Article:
We propose that offering a second free SAT in the fall of a student’s senior year would eliminate the stigma of the waiver system previously mentioned. Furthermore, this would reduce the barriers faced by a student who may not be able to find a ride to an alternative testing center or may not have flexibility on Saturday’s to take the test. Students would feel less embarrassed to take the exam at a time when all other students are taking it rather than using a waiver which is allocated specifically for students with financial need. This would also create a norm of taking the exam twice across school districts and encourage students to prepare to take the exam two times and learn from their first try. Additionally, students might experience less test anxiety walking into the SAT knowing that it is expected and encouraged for them to take it a second time with the rest of their peers. Funding for this solution would be provided by the Michigan State government, specifically within the education budget.

SOLUTION 3: Mandate Use of Score Choice System

In 2009, College Board instituted Score Choice, a system that was created to eliminate student test anxiety, by allowing each student to select the scores that are provided to certain colleges. On the other hand, many colleges and scholarship programs require students to report all scores from each time they take the SAT. This can create decreased motivation for a student to retake the test due to fear of achieving lower scores that could then hinder their acceptance rates. There are currently 134 four-year universities that require students to report all scores - therefore opting out of Score Choice.

We propose that the Score Choice system be used by all Michigan colleges. While the Score Choice system greatly benefits students by allowing them to select the SAT scores they would like to send to the schools they apply to, there are many colleges and scholarship programs which still require students to send all scores. There are currently four colleges in Michigan that opt out of Score Choice: Hope College, Andrews University, Cornerstone University and Sacred Heart Major Seminary. While these four schools enroll several students from the state of Michigan, we recognize that many Michigan students attend schools outside of the state as well. While we believe it would be viable to begin with only schools in the state of Michigan, we hope to expand this solution to schools nationwide.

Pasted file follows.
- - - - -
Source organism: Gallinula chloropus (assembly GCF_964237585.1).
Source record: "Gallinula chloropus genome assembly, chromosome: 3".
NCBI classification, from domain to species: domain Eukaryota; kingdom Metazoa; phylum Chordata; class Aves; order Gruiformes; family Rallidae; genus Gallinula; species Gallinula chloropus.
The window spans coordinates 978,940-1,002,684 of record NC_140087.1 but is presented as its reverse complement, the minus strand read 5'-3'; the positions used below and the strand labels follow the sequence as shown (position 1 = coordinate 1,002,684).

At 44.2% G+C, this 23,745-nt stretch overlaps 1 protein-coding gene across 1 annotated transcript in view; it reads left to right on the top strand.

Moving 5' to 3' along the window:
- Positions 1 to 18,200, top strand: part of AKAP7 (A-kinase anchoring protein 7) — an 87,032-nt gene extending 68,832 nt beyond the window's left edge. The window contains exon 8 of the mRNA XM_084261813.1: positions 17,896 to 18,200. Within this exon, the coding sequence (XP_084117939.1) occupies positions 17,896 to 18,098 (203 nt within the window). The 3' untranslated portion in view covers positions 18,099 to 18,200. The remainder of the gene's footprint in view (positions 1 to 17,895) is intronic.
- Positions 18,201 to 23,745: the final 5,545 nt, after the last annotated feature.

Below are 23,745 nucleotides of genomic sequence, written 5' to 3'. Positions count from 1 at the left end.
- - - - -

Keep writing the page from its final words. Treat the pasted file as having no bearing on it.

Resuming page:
Reaction or advice from a Topic Coordinator:

You must solicit a critique from a topic coordinator, and explain the impact that advice has had on the final draft of this proposal.

Our team met with Austin Priebe to solicit feedback regarding Solution 2 and our prospectus in order to inform our final proposal. Austin agreed with us that Solution 2 was our strongest and most realistic option moving forward. During our meeting Austin really pushed us to tease out what it would cost the state of Michigan to offer a second free SAT and where in the budget this funding would be pulled from. Austin helped us to brainstorm creative ways to justify funding such as offering to sell data back to the College Board to use in its pursuit of other state contracts. Additionally, Austin helped us to better understand the formalities of a proposal and how to manipulate our preambulatory and operative clauses. Austin’s feedback inspired us to make informed assumptions and develop a pilot program to pitch within our proposal.